However, there are still challenges with launching eVTOLs commercially. Whilst Christian believes the public are open to the idea of autonomous flying, right now it seems that people still want a pilot to be on board the aircraft so passengers can feel safer and have peace of mind. Another reason lies with the regulatory body; with autonomous flying currently not having any regulations. This ties into the eVTOL certification process with flight authorities –whilst Christian views the working agreement between the EASA and the Civil Aviation Authority of Singapore to be very smooth, the process will most likely still take longer compared to an average aircraft, because eVTOL and UAM are completely new technologies, with nothing like it being certificated before.

Once launched, Volocopter will look to expand its services into other Asian countries. With the company already performing flight tests in Seoul at Gimpo and Incheon Airport, as well as setting up a joint venture with Geely in China in 2021, the company remains active in building up infrastructure and partner networks. In the end, Volocopter is looking to make its services available to the mass public and is planning to launch at prices around 40% lower than that of an average helicopter flight. As Christian puts it, “I think the positive thing is globally, cities are really valuing Urban Air Mobility because it brings a sustainable aviation transportation mode into cities.” As such, Volocopter seeks to further explore the potential applications of its eVTOL aircraft, and how that can be integrated into densely populated cities.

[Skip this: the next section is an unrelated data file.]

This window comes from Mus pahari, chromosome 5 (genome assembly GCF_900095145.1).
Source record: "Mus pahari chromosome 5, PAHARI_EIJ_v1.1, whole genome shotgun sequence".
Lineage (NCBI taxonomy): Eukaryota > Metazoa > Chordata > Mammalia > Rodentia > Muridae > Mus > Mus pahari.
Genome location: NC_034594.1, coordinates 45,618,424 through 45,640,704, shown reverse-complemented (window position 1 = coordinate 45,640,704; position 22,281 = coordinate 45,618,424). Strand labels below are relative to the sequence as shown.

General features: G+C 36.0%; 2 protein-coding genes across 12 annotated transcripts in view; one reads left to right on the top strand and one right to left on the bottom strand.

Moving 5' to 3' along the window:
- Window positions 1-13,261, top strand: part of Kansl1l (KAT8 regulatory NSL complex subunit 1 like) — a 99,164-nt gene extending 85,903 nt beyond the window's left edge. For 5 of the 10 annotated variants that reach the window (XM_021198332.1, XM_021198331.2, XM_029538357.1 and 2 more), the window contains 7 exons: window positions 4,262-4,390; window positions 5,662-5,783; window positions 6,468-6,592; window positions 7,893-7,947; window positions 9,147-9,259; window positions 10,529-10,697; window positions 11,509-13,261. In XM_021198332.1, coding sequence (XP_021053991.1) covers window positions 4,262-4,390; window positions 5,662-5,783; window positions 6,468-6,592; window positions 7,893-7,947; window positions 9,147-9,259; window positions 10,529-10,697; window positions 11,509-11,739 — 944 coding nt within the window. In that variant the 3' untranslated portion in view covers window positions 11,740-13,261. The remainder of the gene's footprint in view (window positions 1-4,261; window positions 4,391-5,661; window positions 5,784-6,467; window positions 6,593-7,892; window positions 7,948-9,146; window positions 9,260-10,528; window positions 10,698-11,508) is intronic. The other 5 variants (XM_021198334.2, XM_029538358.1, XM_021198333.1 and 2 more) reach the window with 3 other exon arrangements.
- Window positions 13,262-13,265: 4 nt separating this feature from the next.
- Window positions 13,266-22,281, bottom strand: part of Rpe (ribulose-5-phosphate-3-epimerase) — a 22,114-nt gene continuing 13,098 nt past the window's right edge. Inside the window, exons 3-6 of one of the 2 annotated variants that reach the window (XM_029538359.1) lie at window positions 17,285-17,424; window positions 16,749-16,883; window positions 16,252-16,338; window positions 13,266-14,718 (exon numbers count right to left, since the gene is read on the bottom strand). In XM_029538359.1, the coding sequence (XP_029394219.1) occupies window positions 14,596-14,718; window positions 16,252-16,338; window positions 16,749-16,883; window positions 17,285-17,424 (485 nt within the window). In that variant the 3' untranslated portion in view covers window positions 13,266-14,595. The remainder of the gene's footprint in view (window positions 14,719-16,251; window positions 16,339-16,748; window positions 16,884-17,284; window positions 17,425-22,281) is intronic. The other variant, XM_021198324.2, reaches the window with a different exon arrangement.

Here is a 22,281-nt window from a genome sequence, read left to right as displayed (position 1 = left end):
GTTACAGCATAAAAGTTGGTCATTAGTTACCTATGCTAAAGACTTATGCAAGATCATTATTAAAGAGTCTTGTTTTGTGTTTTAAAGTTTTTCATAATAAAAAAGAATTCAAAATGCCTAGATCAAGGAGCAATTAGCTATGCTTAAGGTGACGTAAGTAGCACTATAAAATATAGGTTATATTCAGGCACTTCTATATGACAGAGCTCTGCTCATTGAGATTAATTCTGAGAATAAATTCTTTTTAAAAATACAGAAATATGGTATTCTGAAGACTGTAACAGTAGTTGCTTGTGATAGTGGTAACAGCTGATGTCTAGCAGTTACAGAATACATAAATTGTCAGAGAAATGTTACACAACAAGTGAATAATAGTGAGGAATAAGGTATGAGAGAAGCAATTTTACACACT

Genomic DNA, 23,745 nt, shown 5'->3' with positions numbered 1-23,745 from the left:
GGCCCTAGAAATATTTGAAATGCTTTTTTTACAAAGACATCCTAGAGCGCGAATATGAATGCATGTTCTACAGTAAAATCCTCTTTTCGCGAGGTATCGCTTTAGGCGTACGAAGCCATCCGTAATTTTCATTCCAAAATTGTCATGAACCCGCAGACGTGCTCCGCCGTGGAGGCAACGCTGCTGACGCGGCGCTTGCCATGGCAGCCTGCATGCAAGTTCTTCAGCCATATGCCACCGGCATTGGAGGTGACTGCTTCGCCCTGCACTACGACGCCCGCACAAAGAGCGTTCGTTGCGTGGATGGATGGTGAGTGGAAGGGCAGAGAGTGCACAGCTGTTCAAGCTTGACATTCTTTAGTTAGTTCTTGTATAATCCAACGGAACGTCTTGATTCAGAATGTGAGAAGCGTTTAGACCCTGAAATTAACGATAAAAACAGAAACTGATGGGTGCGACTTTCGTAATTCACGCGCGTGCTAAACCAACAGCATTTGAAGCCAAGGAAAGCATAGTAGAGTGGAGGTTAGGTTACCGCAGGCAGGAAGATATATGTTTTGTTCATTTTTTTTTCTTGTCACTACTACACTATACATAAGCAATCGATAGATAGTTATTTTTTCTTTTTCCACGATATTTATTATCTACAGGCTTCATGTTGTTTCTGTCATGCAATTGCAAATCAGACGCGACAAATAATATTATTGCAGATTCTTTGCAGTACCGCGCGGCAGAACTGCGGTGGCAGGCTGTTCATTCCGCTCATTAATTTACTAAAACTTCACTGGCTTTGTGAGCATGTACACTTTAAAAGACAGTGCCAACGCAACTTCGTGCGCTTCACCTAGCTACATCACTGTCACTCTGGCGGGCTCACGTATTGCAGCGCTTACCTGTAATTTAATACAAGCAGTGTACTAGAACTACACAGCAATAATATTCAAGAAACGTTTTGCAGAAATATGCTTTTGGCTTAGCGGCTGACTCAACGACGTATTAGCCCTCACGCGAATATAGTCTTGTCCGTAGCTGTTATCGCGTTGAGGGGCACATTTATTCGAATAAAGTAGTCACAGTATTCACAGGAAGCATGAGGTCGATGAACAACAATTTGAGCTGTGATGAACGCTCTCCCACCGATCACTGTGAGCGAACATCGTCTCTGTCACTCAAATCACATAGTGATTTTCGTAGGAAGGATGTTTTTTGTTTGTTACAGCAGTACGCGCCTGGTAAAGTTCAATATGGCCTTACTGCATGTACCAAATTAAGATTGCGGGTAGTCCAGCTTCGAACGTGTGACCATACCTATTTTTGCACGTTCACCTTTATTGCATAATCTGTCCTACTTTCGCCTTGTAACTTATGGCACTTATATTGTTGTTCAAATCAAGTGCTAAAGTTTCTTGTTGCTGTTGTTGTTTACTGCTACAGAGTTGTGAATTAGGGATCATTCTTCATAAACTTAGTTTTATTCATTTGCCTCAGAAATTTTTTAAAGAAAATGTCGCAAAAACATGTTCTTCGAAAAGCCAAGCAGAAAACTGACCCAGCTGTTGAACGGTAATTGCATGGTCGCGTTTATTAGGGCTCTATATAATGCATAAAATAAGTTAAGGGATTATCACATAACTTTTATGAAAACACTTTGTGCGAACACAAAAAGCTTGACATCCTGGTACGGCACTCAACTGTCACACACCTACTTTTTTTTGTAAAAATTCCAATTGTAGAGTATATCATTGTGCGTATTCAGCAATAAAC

About Volocopter

Volocopter brings urban air mobility (UAM) to megacities worldwide. We aim to improve the quality of life for people in cities by offering a fantastic new mode of transportation. For that we create sustainable and scalable UAM-ecosystems with partners in infrastructure and operations.

Volocopter’s family of eVTOL aircraft will offer passengers (VoloCity and VoloConnect) and goods (VoloDrone) swift, secure, and emission-free connections to their destinations, supported by VoloIQ, the UAM ecosystem’s software platform that serves as its digital backbone for safe and efficient operations.

As a pioneer in the UAM industry, Volocopter will launch commercial services within the next few years. Founded in 2011, the company employs more than 500 people in Germany and Singapore, has completed over 1,000 successful public and private test flights, and raised €322 million in equity from investors, including Daimler, Geely, DB Schenker, BlackRock, and Intel Capital.